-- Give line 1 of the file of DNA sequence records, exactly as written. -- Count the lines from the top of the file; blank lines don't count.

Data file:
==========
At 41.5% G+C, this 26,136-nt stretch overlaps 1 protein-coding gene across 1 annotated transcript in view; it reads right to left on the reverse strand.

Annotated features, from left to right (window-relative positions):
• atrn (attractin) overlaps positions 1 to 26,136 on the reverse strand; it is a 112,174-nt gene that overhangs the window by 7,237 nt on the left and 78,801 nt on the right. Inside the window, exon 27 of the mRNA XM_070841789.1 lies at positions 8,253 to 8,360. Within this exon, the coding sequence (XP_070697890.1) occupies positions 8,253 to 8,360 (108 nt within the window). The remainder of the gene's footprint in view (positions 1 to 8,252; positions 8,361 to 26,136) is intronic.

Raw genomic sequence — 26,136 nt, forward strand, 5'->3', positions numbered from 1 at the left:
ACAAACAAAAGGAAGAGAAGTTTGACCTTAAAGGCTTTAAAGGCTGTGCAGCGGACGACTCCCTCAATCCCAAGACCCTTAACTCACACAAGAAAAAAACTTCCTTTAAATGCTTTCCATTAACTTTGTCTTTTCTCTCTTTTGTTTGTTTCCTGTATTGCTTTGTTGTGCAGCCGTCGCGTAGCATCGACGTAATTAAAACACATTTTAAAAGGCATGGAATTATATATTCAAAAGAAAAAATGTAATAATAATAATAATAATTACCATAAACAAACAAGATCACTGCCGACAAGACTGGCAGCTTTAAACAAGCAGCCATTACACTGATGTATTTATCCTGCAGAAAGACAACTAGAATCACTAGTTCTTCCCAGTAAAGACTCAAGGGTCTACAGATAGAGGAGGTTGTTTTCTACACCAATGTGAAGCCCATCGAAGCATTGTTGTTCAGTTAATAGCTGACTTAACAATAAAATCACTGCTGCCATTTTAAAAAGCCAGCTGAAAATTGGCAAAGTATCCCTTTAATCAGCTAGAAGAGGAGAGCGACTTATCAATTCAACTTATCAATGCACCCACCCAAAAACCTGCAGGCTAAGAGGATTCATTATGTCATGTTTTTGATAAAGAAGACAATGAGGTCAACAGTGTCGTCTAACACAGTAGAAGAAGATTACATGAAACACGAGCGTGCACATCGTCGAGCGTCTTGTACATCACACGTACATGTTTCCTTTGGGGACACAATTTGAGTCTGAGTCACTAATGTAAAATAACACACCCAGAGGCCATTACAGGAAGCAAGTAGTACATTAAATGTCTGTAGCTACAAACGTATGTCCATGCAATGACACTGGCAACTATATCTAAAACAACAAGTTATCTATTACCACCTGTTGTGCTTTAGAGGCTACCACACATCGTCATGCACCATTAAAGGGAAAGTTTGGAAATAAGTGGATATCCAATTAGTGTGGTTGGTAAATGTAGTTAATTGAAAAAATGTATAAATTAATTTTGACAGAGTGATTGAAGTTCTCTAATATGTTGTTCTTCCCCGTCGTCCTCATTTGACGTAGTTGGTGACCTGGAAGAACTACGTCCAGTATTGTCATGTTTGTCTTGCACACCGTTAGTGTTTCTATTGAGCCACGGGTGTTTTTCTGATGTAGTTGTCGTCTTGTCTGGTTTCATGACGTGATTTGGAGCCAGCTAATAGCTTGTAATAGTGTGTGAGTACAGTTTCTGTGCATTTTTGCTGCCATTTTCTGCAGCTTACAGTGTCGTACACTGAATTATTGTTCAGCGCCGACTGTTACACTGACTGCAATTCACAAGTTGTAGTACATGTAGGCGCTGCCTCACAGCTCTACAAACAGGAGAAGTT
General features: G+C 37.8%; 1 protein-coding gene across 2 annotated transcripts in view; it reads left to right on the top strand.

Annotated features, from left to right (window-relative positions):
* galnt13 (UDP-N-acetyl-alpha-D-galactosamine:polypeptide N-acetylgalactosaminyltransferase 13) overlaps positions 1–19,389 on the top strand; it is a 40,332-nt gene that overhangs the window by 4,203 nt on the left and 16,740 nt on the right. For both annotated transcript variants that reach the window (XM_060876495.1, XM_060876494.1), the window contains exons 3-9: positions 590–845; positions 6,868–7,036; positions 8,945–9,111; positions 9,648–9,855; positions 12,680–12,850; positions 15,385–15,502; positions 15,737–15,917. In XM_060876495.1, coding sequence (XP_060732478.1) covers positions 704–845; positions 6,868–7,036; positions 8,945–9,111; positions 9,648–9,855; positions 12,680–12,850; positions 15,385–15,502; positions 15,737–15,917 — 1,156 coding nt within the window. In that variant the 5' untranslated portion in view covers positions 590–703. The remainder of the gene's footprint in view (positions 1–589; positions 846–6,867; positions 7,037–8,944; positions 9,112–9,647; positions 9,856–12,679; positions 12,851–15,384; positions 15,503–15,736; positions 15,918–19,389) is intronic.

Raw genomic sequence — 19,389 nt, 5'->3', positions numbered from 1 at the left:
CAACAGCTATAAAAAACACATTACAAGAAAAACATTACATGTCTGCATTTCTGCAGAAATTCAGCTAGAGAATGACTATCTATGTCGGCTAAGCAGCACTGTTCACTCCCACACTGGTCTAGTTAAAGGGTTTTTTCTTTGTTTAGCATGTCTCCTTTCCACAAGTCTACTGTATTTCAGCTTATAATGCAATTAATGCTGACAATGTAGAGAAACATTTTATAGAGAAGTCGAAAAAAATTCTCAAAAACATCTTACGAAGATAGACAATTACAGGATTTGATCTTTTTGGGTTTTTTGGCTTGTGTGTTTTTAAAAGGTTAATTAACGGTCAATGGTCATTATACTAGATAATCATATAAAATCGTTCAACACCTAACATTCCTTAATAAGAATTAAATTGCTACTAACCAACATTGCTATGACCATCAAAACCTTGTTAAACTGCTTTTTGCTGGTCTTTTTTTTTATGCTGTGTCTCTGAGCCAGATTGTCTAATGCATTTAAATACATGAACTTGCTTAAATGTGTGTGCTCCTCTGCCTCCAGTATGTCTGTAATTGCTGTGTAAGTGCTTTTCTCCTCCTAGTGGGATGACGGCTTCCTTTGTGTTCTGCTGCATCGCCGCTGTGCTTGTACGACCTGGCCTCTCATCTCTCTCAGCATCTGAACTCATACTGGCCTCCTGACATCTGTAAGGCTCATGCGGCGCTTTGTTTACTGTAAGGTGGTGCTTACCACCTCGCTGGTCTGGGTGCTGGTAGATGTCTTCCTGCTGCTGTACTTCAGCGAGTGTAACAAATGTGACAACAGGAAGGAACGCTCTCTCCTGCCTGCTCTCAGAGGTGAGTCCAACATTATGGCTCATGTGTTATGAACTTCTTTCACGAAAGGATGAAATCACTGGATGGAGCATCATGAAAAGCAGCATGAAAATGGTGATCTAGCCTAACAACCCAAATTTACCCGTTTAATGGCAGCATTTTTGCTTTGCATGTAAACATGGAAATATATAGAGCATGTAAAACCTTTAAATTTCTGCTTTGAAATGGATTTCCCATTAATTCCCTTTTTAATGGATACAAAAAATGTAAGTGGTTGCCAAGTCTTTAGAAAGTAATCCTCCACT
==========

At 41.5% G+C, this 26,136-nt stretch overlaps 1 protein-coding gene across 1 annotated transcript in view; it reads right to left on the reverse strand.